What I don’t like is the return button. That will destroy Cog scenes as damage continuity of variables and damage the story. Causing unintended errors.

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That’s an interesting topic and it’s funny that I came across it right after a small fight in one of the communities I’m in. Originally I’m from the CIS region and our history was never really bright. If you ever heard of Dostoevsky or Tolstoy or any other great Russian authors you might know one of the main topics they usually put in their novels is ‘a small man against the cruel world order’.
So basically people from my part of the world are used to suffering and tragic or dramatic story endings. I never really expect to win the game without losing it a couple of times. I never really expect myself to become a hero and save everyone. Both in real life and in the game. Funny enough it’s not just me, I think I can say that about most of my fellow Russian-speaking players.
On the other hand, I see a lot of negative comments about some tough games from English-speaking players and I can’t help but wonder if it’s a sort of a cultural difference. When you grew up reading comic books about superheroes doesn’t it really affect how you see yourself in video games (and maybe even in real life)?

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As a russian, totally agree with everything. We love our suffering lol

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Clearly we need some stern Germanic or Northern sagas where you are certain to lose, and the only question is what you will make of yourself before the inevitable and bitter end. “Fighting the long defeat,” to take a phrase from Galadriel.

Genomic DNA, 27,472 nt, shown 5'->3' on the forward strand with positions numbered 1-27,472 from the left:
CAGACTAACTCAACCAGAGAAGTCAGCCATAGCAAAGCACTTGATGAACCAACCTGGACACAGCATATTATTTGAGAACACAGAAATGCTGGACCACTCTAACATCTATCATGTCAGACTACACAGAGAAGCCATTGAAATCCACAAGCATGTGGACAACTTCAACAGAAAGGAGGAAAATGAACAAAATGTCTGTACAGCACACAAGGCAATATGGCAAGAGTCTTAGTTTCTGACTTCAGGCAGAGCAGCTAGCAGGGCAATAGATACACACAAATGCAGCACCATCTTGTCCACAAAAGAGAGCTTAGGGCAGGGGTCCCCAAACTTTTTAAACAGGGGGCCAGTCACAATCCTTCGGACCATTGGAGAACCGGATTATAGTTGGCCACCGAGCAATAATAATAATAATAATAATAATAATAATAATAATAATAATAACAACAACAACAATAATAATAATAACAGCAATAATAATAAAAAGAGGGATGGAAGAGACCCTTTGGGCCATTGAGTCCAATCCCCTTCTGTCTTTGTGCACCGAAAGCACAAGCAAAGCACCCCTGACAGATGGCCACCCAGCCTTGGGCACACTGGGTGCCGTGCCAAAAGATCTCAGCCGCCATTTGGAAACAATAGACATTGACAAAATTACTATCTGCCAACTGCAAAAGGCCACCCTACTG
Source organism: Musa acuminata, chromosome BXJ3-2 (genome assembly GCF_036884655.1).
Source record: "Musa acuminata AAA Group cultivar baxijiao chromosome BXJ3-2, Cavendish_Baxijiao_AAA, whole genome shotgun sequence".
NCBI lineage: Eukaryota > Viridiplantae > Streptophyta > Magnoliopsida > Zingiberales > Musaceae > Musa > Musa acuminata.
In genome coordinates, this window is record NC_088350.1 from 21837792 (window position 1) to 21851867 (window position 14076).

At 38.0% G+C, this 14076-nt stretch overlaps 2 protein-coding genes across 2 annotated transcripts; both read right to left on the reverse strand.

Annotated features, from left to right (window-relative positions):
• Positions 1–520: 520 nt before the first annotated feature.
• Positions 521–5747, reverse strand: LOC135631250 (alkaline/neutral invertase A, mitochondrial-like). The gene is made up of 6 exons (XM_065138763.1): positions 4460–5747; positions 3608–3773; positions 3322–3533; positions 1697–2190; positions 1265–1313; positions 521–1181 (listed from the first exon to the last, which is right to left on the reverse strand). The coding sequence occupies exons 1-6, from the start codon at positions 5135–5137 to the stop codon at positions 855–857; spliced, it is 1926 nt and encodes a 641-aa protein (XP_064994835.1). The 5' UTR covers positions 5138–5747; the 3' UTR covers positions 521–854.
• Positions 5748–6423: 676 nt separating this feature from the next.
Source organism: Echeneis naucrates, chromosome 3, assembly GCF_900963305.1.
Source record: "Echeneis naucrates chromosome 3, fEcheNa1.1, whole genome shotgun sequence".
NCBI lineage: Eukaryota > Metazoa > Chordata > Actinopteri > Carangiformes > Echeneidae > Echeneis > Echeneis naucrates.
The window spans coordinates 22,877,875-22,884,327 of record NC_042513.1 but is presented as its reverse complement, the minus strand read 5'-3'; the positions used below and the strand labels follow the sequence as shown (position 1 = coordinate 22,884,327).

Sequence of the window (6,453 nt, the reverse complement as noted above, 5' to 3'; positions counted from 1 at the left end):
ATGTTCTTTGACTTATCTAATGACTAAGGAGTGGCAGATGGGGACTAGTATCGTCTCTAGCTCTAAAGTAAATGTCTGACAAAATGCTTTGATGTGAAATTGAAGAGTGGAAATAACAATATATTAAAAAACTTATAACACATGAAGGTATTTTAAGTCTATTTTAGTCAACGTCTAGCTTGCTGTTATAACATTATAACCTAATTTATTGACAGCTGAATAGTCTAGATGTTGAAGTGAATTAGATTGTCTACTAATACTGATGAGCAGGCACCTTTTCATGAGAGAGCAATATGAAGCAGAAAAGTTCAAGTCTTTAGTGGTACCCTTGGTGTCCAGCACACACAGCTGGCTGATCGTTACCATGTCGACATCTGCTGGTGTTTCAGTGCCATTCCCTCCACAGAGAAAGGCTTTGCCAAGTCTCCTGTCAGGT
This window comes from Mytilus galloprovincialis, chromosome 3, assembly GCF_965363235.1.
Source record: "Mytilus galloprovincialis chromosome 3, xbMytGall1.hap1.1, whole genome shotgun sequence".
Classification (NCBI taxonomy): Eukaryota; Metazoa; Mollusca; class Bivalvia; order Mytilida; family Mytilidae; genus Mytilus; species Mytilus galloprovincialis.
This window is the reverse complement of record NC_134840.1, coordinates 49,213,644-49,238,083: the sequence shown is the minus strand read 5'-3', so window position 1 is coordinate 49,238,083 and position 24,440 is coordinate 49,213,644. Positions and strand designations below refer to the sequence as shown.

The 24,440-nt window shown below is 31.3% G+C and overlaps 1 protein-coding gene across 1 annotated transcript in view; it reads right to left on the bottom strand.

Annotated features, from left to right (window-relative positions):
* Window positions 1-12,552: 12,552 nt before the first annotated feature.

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Well, and they are coming! I see more and more games based on nordic folklore (not just Valheim, but others). Also, I love that Polish-based studios and Russian games studios are making some hits like Werewolf and The Life and Suffering of Sir Brante and actively use their local folktales in a core storyline. It’s dark, even depressing, but I absolutely adore it.
Sadly, most of these games are not mobile-friendly (or at least yet) and obviously, language is one of the biggest barriers to effectively promote such games, but fingers crossed world will see more tragic/dark text-based games soon.

There’s another thing that I think affects most of the players and their preferences nowadays - media buzz. When you turn on your TV or open your FB feed all you see is pain, suffering, wars, pandemics, deaths, etc. Because it makes money. So you’re sick and tired of it and just want to experience ‘fast and positive’ emotions when playing games. That’s the games industry standard, sadly everything is like Netflix now.

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This game is one of the few modern RPG text-based games which follow many old-school development processes and implementation of core systems that challenge the players.

It is one of the few recent releases that has surprised me greatly and (not coincidently) one of the few recent releases I felt was under promised while over delivering.

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That game was fantastic. I felt like I got shafted a bit at the end during a key moment because a choice that I was expecting to be there was nonexistent. It kinda ruined the ending for me, but still, it’s a great game.

That one definitely felt more like a game than a story, but I mostly attribute that to how meticulously you have to manage your stats. That’s often how I determine if a choice game is more game or story. “How often do I have to take myself out of the story to manage something that affects the story?”